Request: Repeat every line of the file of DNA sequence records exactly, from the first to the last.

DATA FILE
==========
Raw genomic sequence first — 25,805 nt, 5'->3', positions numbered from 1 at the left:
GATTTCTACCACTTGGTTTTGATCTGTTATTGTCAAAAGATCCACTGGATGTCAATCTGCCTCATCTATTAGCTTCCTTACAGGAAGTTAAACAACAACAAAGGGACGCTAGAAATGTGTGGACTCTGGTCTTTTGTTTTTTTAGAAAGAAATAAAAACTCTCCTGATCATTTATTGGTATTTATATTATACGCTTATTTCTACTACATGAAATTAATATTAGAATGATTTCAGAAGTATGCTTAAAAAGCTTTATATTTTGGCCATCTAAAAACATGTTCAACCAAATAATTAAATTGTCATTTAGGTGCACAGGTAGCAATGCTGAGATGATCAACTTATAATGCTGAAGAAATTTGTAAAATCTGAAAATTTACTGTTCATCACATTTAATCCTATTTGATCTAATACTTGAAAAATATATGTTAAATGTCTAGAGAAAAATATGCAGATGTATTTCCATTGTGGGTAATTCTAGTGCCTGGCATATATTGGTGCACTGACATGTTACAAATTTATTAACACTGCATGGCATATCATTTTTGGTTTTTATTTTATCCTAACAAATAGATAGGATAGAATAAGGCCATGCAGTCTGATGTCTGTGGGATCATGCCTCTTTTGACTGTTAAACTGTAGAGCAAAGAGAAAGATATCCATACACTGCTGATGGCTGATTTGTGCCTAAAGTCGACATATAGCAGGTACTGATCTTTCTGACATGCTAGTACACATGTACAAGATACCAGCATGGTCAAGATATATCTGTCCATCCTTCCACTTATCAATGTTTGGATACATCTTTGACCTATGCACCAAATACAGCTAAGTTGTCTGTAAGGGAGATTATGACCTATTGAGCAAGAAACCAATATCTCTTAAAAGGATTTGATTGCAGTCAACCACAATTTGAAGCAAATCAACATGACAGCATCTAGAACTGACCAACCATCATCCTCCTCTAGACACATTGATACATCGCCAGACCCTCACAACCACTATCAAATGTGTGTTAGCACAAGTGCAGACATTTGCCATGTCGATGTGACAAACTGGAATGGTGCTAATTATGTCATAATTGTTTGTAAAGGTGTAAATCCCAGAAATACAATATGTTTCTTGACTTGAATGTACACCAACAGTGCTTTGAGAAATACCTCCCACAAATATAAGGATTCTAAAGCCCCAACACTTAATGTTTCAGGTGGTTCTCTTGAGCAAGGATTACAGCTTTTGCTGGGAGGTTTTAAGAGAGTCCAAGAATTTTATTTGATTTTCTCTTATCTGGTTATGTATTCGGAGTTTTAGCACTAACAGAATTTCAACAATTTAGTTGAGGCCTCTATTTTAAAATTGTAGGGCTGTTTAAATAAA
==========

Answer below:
Raw genomic sequence first — 25,805 nt, 5'->3', positions numbered from 1 at the left:
GATTTCTACCACTTGGTTTTGATCTGTTATTGTCAAAAGATCCACTGGATGTCAATCTGCCTCATCTATTAGCTTCCTTACAGGAAGTTAAACAACAACAAAGGGACGCTAGAAATGTGTGGACTCTGGTCTTTTGTTTTTTTAGAAAGAAATAAAAACTCTCCTGATCATTTATTGGTATTTATATTATACGCTTATTTCTACTACATGAAATTAATATTAGAATGATTTCAGAAGTATGCTTAAAAAGCTTTATATTTTGGCCATCTAAAAACATGTTCAACCAAATAATTAAATTGTCATTTAGGTGCACAGGTAGCAATGCTGAGATGATCAACTTATAATGCTGAAGAAATTTGTAAAATCTGAAAATTTACTGTTCATCACATTTAATCCTATTTGATCTAATACTTGAAAAATATATGTTAAATGTCTAGAGAAAAATATGCAGATGTATTTCCATTGTGGGTAATTCTAGTGCCTGGCATATATTGGTGCACTGACATGTTACAAATTTATTAACACTGCATGGCATATCATTTTTGGTTTTTATTTTATCCTAACAAATAGATAGGATAGAATAAGGCCATGCAGTCTGATGTCTGTGGGATCATGCCTCTTTTGACTGTTAAACTGTAGAGCAAAGAGAAAGATATCCATACACTGCTGATGGCTGATTTGTGCCTAAAGTCGACATATAGCAGGTACTGATCTTTCTGACATGCTAGTACACATGTACAAGATACCAGCATGGTCAAGATATATCTGTCCATCCTTCCACTTATCAATGTTTGGATACATCTTTGACCTATGCACCAAATACAGCTAAGTTGTCTGTAAGGGAGATTATGACCTATTGAGCAAGAAACCAATATCTCTTAAAAGGATTTGATTGCAGTCAACCACAATTTGAAGCAAATCAACATGACAGCATCTAGAACTGACCAACCATCATCCTCCTCTAGACACATTGATACATCGCCAGACCCTCACAACCACTATCAAATGTGTGTTAGCACAAGTGCAGACATTTGCCATGTCGATGTGACAAACTGGAATGGTGCTAATTATGTCATAATTGTTTGTAAAGGTGTAAATCCCAGAAATACAATATGTTTCTTGACTTGAATGTACACCAACAGTGCTTTGAGAAATACCTCCCACAAATATAAGGATTCTAAAGCCCCAACACTTAATGTTTCAGGTGGTTCTCTTGAGCAAGGATTACAGCTTTTGCTGGGAGGTTTTAAGAGAGTCCAAGAATTTTATTTGATTTTCTCTTATCTGGTTATGTATTCGGAGTTTTAGCACTAACAGAATTTCAACAATTTAGTTGAGGCCTCTATTTTAAAATTGTAGGGCTGTTTAAATAAA